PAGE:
Where to Get Free Artificial Reef Coordinates for Your GPS

Where to Get Free Artificial Reef Coordinates for Your GPS

Artificial reef sites off the coast of South Carolina

Artificial reef sites off the coast of South Carolina

If you fish offshore, here’s a tool that could make your life easier.

The South Carolina Department of Natural Resources (SCDNR) offers coordinates of all its artificial reef sites and structures in several file types, which can be downloaded and imported to your GPS device.

You can find the data files here. In addition to providing coordinates, the files also provide the names of reefs and the structures located at each site.

"The exciting part of this is the ability see everything at each reef site. Often there are overlooked structures that hold fish and don’t see as much pressure,” said SCDNR spokesperson Phil Maier.

Artificial reefs are manmade structures – ranging from retired barges to radio towers – that have been cleaned and sunk to provide fish habitat on sandy seafloor. Where these reefs fall in shallower waters, they’re also often popular destinations for recreational divers.

Artificial reefs don't just provide habitat for fish -- the structures are also colonized by marine invertebrates such as corals and sponges. (Photo: Bob Martore/SCDNR)

Artificial reefs don't just provide habitat for fish -- the structures are also colonized by marine invertebrates such as corals and sponges. (Photo: Bob Martore/SCDNR)

If you already use the SCDNR reef data files, now’s a great time to update them. That’s because a number of new reefs and structures have been added since the last revision several years ago, said SCDNR artificial reef coordinator Bob Martore.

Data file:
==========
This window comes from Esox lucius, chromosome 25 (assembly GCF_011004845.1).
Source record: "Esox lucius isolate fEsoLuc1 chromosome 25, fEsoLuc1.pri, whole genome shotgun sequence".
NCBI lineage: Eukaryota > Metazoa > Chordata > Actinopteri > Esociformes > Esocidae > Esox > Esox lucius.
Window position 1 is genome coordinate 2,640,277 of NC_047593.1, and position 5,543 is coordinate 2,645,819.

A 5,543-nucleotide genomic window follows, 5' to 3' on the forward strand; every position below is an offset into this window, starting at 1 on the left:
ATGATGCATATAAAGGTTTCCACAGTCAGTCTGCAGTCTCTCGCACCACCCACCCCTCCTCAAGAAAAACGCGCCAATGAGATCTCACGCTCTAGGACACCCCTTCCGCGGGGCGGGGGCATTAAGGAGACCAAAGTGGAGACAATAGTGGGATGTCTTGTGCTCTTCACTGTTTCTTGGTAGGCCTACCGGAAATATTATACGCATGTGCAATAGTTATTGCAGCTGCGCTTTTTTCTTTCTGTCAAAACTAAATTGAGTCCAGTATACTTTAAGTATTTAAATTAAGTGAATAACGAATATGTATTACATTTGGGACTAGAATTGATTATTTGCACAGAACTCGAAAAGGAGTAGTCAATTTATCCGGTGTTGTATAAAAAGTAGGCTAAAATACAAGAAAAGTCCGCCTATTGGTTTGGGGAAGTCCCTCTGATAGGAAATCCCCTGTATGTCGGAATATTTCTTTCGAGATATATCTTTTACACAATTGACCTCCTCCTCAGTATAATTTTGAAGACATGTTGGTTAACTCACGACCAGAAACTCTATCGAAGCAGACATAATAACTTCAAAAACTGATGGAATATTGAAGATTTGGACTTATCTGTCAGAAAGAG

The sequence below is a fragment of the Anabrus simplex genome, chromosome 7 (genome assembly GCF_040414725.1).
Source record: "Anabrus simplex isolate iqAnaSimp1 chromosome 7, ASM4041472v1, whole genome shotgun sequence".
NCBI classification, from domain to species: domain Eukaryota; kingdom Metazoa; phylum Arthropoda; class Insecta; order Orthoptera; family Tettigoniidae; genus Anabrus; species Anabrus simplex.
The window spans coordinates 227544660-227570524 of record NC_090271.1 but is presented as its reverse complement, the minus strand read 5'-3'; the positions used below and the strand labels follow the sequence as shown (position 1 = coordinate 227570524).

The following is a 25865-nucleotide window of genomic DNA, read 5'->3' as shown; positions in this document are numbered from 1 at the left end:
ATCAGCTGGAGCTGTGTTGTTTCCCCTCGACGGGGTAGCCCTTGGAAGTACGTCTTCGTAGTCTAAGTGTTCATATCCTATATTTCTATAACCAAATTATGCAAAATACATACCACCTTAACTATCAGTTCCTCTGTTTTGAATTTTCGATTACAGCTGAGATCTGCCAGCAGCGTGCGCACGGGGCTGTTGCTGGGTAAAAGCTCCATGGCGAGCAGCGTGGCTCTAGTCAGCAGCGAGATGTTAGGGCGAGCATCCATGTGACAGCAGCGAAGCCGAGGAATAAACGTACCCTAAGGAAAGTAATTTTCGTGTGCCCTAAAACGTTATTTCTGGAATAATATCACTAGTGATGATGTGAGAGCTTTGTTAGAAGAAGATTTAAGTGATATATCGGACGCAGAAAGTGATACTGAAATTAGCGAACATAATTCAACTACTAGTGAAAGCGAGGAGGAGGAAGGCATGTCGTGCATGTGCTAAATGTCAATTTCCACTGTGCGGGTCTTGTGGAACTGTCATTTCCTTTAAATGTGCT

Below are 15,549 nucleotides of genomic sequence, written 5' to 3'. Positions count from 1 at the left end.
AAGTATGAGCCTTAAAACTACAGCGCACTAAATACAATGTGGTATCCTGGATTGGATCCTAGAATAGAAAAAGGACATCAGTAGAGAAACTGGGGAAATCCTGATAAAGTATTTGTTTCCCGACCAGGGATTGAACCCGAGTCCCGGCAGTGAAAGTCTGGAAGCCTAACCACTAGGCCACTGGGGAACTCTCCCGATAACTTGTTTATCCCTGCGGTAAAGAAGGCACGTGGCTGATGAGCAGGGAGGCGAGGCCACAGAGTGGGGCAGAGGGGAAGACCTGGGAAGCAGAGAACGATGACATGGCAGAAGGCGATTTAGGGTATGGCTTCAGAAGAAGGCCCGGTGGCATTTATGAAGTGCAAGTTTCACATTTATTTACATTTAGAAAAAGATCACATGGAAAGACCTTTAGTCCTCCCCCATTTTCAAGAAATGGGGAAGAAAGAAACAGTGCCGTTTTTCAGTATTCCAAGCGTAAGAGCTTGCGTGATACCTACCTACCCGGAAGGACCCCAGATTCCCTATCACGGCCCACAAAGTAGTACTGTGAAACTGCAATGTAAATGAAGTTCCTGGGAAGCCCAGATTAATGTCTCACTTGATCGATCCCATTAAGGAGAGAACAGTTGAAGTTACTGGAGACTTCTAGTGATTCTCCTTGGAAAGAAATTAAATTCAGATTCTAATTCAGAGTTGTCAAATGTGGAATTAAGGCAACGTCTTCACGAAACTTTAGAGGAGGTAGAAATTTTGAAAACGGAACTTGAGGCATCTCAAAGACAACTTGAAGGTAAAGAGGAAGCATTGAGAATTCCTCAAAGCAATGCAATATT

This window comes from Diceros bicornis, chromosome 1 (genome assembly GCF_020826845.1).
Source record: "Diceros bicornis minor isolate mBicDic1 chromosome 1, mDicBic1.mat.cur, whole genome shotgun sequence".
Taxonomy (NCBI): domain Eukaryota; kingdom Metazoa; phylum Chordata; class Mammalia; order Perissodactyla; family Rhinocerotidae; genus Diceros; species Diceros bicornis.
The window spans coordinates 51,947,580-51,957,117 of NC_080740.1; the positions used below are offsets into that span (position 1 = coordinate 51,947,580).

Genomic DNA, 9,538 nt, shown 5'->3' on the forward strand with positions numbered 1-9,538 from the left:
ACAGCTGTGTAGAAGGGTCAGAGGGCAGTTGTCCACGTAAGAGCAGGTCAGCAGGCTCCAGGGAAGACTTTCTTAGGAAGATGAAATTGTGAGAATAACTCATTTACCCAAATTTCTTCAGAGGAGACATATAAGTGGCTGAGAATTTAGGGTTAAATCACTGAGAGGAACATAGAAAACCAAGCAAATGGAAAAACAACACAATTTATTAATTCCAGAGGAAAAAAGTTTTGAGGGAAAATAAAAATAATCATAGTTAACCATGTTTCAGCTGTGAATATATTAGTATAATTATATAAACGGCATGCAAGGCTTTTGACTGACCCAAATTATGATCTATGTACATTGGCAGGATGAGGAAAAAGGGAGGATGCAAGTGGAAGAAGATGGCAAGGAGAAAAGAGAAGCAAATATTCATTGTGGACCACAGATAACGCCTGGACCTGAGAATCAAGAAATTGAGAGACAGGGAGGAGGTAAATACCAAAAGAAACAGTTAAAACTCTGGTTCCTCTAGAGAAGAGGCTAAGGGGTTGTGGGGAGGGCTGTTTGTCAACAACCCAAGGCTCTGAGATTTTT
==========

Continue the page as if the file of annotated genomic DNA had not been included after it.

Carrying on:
Two brand new reef sites, the Ron McManus Memorial Reef off North Myrtle Beach and the Pop Nash Reef off Surfside Beach, have been established in recent years. Through the Reef-Ex project, a collaboration between SCDNR and the S.C. Army National Guard to recycle surplus equipment, armored personnel carriers were deployed at several reefs from Little River to Hilton Head. And several new vessels have been sunk all along the coast, including a tugboat, trawler, and landing craft, as well as barges ranging from 50 to 100 feet in length.

SCDNR’s artificial reef program adds new material off the coast of South Carolina every year thanks to saltwater license funds, Sportfish Restoration money, and donations from groups such as Coastal Conservation Association-South Carolina. In 2016, the artificial reef program deployed 120,000 cubic feet of habitat at thirteen sites. That brought the total size of artificial reef sites off the coast of South Carolina to over 40 square miles.

The data files are available to download in the recommended file types for RayMarine, Lowrance, Garmin, and Humminbird systems, as well as in Google Earth. Depending on your device, the files can typically then be imported to your device using an SD card or a USB cable.

The Apollo, a retired tugboat, was sunk in early 2017 at the popular Little River Reef. (Photo: E. Weeks/SCDNR)

The Apollo, a retired tugboat, was sunk in early 2017 at the popular Little River Reef. (Photo: E. Weeks/SCDNR)

Let us know if you’ve used these coordinates to find new reef structures!

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